Skip directly to search Skip directly to A to Z list Skip directly to navigation Skip directly to page options Skip directly to site content

Basic Statistics

  	Photo of a doctor examining a clipboardHIV and AIDS remain a persistent problem for the United States and countries around the world. While great progress has been made in preventing and treating HIV, there is still much to do. The questions in this section provide a broad overview of the effects of HIV and AIDS in the United States and globally.
Expand All expand all Collapse All collapse all

How many people are diagnosed with HIV each year in the United States?

In 2015, 39,513 people were diagnosed with HIV. The annual number of new diagnoses declined by 9% from 2010 to 2014.

How many people are living with HIV in the United States?

An estimated 1.2 million people in the United States were living with HIV at the end of 2013, the most recent year for which this information is available. Of those people, about 13%, or 1 in 8, did not know they were infected.

How does CDC know the number of people living with HIV if some of those people are unaware of their status?

CDC estimates the number of people living with HIV (called prevalence) by using a scientific model. This model helps CDC estimate the number of new HIV infections and how many people are infected but don’t know it. HIV prevalence is the number of people living with HIV infection at a given time, such as at the end of a given year. More information on HIV prevalence.

How does HIV affect different groups of people?

There are different ways to answer this question.

If we look at HIV diagnoses by race and ethnicity, we see that African Americans are most affected by HIV. In 2015, African Americans made up only 13%* of the US population but had 45% of all new HIV diagnoses. Additionally, Hispanic/Latinos** are also strongly affected. They made up 18% of the US population but had 24% of all new HIV diagnoses.

	This pie chart shows new HIV diagnoses in the United States in 2015 by race/ethnicity. African Americans = 45%; whites = 27%; Hispanics/Latinos = 24%; Asians = 2%; Multiple Races = 2%; American Indians/Native Alaskans = 1%; Native Hawaiians/Other Pacific Islanders = <1%.

If we look at HIV diagnoses by how people got the virus (transmission category), we see that gay and bisexual men are most at risk. In 2015, gay and bisexual men accounted for 67% of all new HIV diagnoses. In the same year, individuals infected through heterosexual sex made up 24% of all new HIV diagnoses.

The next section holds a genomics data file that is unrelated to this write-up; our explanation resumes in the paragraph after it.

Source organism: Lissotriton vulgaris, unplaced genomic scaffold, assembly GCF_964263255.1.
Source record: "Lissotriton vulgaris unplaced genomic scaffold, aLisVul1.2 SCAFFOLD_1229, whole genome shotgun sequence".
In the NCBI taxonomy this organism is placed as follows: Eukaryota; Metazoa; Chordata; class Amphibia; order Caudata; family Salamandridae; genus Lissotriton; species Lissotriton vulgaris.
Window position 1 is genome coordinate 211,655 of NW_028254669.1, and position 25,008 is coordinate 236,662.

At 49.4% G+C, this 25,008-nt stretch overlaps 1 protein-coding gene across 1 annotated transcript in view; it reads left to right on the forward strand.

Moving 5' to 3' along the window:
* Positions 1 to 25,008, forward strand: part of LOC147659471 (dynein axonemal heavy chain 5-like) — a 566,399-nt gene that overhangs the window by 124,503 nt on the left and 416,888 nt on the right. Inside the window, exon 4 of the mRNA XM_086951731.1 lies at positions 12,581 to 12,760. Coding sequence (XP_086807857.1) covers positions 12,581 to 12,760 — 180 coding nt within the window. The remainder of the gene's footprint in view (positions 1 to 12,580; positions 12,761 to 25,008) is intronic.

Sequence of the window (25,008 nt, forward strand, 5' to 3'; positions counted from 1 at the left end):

This pie chart shows new HIV diagnoses in the United States in 2015 by transmission category. Male-to-male sexual contact = 67%; heterosexual contact = 24%; injection drug use = 6%; male-to-male sexual contact and injection drug use = 3%.

Combining those two views allows us to see the most affected populations, by race and by risk factor.

New HIV Diagnoses in the United States for the Most-Affected Subpopulations, 2015

	This bar chart shows new HIV diagnoses in the United States in 2015 for the most-affected subpopulations. Black men who have sex with men = 10,315; white men who have sex with men = 7,570; Hispanic/Latino men who have sex with men = 7,013; black heterosexual women = 4,142; black heterosexual men = 1,926; Hispanic/Latina heterosexual women = 1,010; white heterosexual women = 968.

Subpopulations representing 2% or less of HIV diagnoses are not reflected in this chart.
MSM = men who have sex with men (male-to-male sexual contact)

There are also variations by age. Young people aged 13-24 are especially affected by HIV. In 2015, they comprised 16% of the US population but accounted for 22% of all new HIV diagnoses. All young people are not equally at risk, however. Young gay and bisexual men accounted for 84% of all new HIV diagnoses in people aged 13-24 in 2015, and young, African American gay and bisexual men are even more severely affected.

CDC’s fact sheets explain the impact of HIV on various populations in the United States.

Do people still die from HIV?

Yes. In the United States, 6,721 people died from HIV and AIDS in 2014. HIV remains a significant cause of death for certain populations. In 2014, it was the 8th leading cause of death for those aged 25-34 and 9th for those aged 35-44.

Do some parts of the country have more HIV than other parts?

Yes. HIV is largely an urban disease, with most cases occurring in metropolitan areas with 500,000 or more people. The South has the highest number of people living with HIV, but if population size is taken into account, the Northeast has the highest rate of people living with HIV. (Rates are the number of cases of disease per 100,000 people. Rates allow comparisons between groups of different sizes.)

HIV in the United States by Geographic Distribution is a fact sheet that explains the geography of HIV in the United States.

What about HIV around the world?

HIV disease continues to be a serious health issue for parts of the world. Worldwide, there were about 2.1 million new cases of HIV in 2015. About 36.7 million people are living with HIV around the world, and as of June 2016, 17 million people living with HIV were receiving medicines to treat HIV, called antiretroviral therapy (ART). An estimated 1.1 million people died from AIDS-related illnesses in 2015. Sub-Saharan Africa, which bears the heaviest burden of HIV/AIDS worldwide, accounts for 65% of all new HIV infections. Other regions significantly affected by HIV/AIDS include Asia and the Pacific, Latin America and the Caribbean, and Eastern Europe and Central Asia.

CDC's Global AIDS website explains what CDC is doing in the global fight against HIV.

Interested in learning more about CDC's HIV statistics?

Content provided and maintained by the US Centers for Disease Control and Prevention (CDC). Please see our system usage guidelines and disclaimer.

Top